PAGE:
When Nebraska researchers began looking for ways to soak up nitrogen fertilizer from cropland before it could make its way to ground water, they turned the standard in absorption: disposable baby diapers.

The University of Nebraska's Dean Krull has been working on the project in a corn field near Central City, studying the effects of a polymer applied to the soil.

"This product is basically the same thing that is in those disposable diapers that absorbs that moisture," Krull said.

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The study, being done on behalf of the Central Platte Natural Resources District, seeks to gauge how much nitrogen the polymer will absorb. Otherwise, the nitrates would likely leach from fertilizer into the groundwater supply.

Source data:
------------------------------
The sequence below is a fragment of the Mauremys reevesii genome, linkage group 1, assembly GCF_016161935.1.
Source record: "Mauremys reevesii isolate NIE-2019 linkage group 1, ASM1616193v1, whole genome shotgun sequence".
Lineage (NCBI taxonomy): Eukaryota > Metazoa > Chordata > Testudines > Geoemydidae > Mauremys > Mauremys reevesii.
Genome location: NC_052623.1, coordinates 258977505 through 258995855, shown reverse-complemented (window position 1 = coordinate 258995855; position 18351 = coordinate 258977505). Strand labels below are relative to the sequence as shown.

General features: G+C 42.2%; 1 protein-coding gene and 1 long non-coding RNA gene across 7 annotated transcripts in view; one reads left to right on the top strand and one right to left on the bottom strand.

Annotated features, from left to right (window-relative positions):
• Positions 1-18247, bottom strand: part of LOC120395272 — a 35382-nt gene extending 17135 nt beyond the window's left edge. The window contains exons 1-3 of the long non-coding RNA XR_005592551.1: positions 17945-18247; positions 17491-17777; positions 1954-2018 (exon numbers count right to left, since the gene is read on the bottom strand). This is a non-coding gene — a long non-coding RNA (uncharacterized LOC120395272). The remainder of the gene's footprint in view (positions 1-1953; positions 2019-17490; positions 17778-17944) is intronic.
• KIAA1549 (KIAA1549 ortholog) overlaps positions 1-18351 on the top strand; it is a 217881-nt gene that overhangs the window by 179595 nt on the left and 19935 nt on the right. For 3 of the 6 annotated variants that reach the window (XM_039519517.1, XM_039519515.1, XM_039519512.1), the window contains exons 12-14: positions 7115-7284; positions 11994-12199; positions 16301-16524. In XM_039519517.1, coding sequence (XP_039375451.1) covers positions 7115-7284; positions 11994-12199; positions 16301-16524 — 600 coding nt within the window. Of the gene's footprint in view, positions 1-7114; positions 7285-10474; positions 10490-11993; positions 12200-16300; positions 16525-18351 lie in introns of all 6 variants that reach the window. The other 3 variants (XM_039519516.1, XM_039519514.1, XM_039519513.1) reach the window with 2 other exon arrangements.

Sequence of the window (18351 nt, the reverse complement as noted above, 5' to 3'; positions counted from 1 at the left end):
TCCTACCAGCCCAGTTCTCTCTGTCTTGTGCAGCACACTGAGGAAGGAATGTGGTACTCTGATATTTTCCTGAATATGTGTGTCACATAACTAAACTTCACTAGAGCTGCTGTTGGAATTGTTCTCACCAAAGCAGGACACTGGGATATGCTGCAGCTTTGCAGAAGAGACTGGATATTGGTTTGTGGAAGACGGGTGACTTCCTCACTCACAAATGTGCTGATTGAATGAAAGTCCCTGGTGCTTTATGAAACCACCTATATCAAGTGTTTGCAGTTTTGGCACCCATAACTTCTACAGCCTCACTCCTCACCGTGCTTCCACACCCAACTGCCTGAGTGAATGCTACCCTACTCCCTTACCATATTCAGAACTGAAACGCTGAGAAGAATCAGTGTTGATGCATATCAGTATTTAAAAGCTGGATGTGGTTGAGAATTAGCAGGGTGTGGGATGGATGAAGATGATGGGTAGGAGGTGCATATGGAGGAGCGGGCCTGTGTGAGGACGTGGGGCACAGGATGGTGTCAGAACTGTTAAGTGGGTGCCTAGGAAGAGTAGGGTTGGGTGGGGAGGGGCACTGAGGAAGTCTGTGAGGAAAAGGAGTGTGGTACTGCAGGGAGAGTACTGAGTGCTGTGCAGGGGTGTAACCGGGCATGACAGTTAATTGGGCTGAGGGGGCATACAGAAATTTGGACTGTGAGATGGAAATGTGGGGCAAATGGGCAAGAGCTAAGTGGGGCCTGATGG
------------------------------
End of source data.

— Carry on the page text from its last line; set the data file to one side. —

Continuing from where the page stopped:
Krull said the effort holds enormous potential.

"We are testing a product that may have the potential of eliminating nitrogen leaching," he said.

The state authorized the NRD to monitor water quality in 1988 and much of its attention has focused on nitrates, manager Ron Bishop said.

"We have been going hot and heavy since then, and Dean has been an important part of this program," he said. "It's valuable research he conducts."

The polymer, buried in the top 3 inches of the soil, is a finely ground plastic that can absorb five times its weight in water.

The polymer was specially designed for soil application, Krull said, and is environmentally safe.

Nitrogen fertilizer is a key component for crops grown throughout the Central Platte NRD.

The roots of the crops absorb the nitrates in the fertilizer to promote growth, but once those nitrates get past the crop's roots, they eventually migrate into the groundwater supply, posing a possible health threat to people and livestock using that water.

The polymer has been used differently in Kansas, where it helped retain moisture for wheat.

"This is an unbiased, factual look at the product," Krull said.